British youtubers at vidcon

By Gage Skidmore (Originally posted to Flikr in the album Vidcon 2014)
https://www.flickr.com/photos/gageskidmore/14545460445

Vloggers have only really sprung onto the scene, in the last few years. Most of them have already become hugely successful in their early 20’s and have huge fanbases to boot, whilst the rest of us are still floating around at uni trying to figure out what to do with our lives. But what makes them so popular? At the end of the day, for most people, they’re just people who film from their bedrooms and make money from it.

Although we have no idea how much they actually earn (Would you want people knowing how much you earn a month? Probably not.) it’s clear to see they’re not scrapping the barrell. In 2013- director of youtube Sarah Mormino said youtubers earning went up 60%. 4 years on, I can imagine that’s considerably higher.

Even youtube is trying to grow the vlogging community and create more ‘creators’ since it realised it’s manual and youtube videos to do so, with it’s aim to turn ‘creativity into a career’ it’s a youtube platform that teaches other people how to turn youtube into a career.

http://www.youtube.com/yt/creators/?noapp=1

Most youtubers never intended for their channels to become so popular, for most it started as an outlet/hobby and now they’re gracing magazine covers, such as Glamour and Cosmopolitan and releasing books and merchandise on a daily basis. But why are they so popular?

We might not admit it, but we’re all nosy. I myself enjoy watching what someone’s been buying or doing on a day-to-day basis, no matter how mundane. Youtubers are ‘real’ people at the end of the day, there is a youtube genre to suit everyone: beauty, lifestyle, gaming, baking, fashion, food, travel or just even watching families vlog their day. We can all identify with them and we might even be a bit envious of them. Some of us might watch them for inspiration, on clothes or baking etc. We can all get an outlet. Even Sarah  Mormino said that youtubers have “captured a new way of creating content and a new way of engaging an audience”.

Zoella, with over 9 million subscribers, regularly talks about dealing with anxiety, which many young people can identify with. Hearing people in the ‘limelight’ go through similar issues as the rest of us makes them more than just someone we admire, it’s someone we can all look up to and learn from and they feel so much more ‘real’. With her fresh face and friendly attitude, many young people/tweens call Zoella/Zoe Sugg their ‘big sister’ because they face similar issues as her and she’s available at a click of a button. It’s not just Zoella, who’s spoken of their anxiety, although not as often, is Tanya Burr who again uses this as a way to connect with her subscribers.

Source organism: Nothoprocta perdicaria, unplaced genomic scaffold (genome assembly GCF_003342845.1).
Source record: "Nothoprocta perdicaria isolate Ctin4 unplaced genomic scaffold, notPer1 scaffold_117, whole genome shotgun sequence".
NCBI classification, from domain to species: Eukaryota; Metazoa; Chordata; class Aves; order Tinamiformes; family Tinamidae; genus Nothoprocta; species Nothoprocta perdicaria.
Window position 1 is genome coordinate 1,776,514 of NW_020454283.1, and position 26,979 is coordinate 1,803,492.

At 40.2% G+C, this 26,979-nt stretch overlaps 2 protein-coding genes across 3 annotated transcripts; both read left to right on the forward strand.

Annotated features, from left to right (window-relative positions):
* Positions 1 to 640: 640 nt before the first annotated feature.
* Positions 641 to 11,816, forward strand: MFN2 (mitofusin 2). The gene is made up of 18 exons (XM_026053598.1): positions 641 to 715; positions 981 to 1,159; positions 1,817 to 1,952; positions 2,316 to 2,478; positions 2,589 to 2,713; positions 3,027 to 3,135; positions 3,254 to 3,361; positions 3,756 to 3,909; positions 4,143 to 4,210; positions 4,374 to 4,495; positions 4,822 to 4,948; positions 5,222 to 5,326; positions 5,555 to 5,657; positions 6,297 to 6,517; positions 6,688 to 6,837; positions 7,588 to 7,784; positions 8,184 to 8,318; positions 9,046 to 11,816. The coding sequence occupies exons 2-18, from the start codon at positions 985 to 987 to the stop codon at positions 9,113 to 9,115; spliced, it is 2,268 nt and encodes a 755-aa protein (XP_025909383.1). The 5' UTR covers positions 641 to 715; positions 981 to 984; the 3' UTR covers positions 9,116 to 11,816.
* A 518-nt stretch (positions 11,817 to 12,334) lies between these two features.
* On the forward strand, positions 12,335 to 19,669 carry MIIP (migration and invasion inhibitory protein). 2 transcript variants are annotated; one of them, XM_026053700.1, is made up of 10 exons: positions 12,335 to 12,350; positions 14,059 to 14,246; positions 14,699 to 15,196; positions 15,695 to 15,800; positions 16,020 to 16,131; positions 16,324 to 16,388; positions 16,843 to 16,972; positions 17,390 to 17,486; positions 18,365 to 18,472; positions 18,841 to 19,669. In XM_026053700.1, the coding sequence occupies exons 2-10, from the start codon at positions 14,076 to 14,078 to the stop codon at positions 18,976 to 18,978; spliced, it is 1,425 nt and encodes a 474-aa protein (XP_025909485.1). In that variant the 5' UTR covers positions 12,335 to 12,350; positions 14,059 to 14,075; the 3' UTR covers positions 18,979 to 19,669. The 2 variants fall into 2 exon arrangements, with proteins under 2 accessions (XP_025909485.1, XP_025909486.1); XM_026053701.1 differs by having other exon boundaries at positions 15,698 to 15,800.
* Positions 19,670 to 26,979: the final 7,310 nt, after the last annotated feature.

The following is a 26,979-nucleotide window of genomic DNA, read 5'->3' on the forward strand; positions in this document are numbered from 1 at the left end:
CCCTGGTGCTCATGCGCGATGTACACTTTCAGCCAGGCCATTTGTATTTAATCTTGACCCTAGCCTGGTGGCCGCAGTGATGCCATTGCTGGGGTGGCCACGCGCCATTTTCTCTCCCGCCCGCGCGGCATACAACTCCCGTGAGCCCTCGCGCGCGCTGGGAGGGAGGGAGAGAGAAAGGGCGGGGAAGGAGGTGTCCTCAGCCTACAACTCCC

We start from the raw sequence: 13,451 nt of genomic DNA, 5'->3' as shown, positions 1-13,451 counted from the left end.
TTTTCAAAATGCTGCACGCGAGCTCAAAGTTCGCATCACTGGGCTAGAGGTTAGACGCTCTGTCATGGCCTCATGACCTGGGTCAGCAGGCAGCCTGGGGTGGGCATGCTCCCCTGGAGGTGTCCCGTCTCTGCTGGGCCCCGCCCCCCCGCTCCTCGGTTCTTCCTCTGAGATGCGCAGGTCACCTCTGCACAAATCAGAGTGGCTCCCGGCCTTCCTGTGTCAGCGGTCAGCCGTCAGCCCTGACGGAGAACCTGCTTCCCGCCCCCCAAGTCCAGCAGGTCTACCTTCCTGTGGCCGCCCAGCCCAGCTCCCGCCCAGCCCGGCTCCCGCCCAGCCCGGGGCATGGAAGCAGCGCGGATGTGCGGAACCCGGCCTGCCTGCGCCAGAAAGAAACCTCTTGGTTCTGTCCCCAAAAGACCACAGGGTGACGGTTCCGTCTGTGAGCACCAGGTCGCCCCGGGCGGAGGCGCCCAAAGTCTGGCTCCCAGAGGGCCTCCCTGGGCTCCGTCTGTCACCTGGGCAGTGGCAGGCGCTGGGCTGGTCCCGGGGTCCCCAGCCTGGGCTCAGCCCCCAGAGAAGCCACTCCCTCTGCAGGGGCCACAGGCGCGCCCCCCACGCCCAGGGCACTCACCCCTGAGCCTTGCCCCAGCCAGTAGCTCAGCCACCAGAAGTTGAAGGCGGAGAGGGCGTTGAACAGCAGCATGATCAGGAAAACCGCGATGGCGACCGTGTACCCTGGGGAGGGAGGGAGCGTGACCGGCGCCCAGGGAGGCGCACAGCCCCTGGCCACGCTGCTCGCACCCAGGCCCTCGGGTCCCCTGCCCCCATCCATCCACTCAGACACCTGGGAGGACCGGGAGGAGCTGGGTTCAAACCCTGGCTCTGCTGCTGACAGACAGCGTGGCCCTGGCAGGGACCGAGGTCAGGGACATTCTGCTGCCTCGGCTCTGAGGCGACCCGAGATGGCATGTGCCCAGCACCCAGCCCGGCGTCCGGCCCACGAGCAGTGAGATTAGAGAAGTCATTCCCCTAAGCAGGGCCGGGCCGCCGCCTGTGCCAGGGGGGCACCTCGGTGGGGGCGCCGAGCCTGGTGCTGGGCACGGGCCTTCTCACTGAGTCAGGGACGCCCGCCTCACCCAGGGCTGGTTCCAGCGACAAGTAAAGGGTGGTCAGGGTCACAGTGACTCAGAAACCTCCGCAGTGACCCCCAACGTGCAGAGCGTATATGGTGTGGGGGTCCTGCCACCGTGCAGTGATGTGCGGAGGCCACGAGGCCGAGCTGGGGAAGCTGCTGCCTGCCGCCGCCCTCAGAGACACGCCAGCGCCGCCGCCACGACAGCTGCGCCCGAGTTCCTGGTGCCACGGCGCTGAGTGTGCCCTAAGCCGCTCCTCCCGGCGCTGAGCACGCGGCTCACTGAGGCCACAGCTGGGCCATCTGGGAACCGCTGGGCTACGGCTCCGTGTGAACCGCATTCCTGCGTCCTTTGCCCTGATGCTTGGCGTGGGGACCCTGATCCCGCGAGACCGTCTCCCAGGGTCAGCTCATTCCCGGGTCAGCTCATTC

Not only issues of anxiety regularly come up on Youtube, but celebrities coming out such as Ingrid Neilson and Joey Graceffa have both recently come out on the internet, enables their fans to identify with them, as for both of them not many of their friends and family were even aware before coming out on youtube. Despite society being more accepting of homosexuality, this was still a big moment for the media platform, with over 35million hits on both their coming out videos, hordes of fans gave their support and others gave their criticisms. But for many, who follow the vloggers this gave them the confidence to come out to their friends and family, which helps being the LGBT community forward.

Unlike traditional celebrities, vloggers open up their homes and lives to the internet which makes them more identifiable with the public. You’ll never hear a vlogger say the word ‘fan’ and most of them referring to them as friends, which is part of they’re likability with people.

However, they are prone to criticism for example, on the day that Alfie Deyes published his book, Vice printed an article titled “Vain and Inane: The Rise of Britain’s Dickhead Vloggers” which the article’s author, Joe Bishop, said that they have “no charisma, no talent and no guile” which did caused quite a backlash from the internet. Despite, having his own youtube channel, Joe states he has “no respect” for the platform and regularly mocks well known vloggers. Joe shares the opinions of many others, who feel they earn too much money for what they do or they get too much fame at the end of the day someone’s always going to dislike you and if you have millions of eyes on you, that’s a lot more people to dislike you.

Ultimately youtubers are getting bigger each day and who knows if they’ll still be around in 10 years time, they could pass as a fad but looking at the level of popularity and different career steps their taking from youtube, they’re here to stay for now.

Catch you soon loves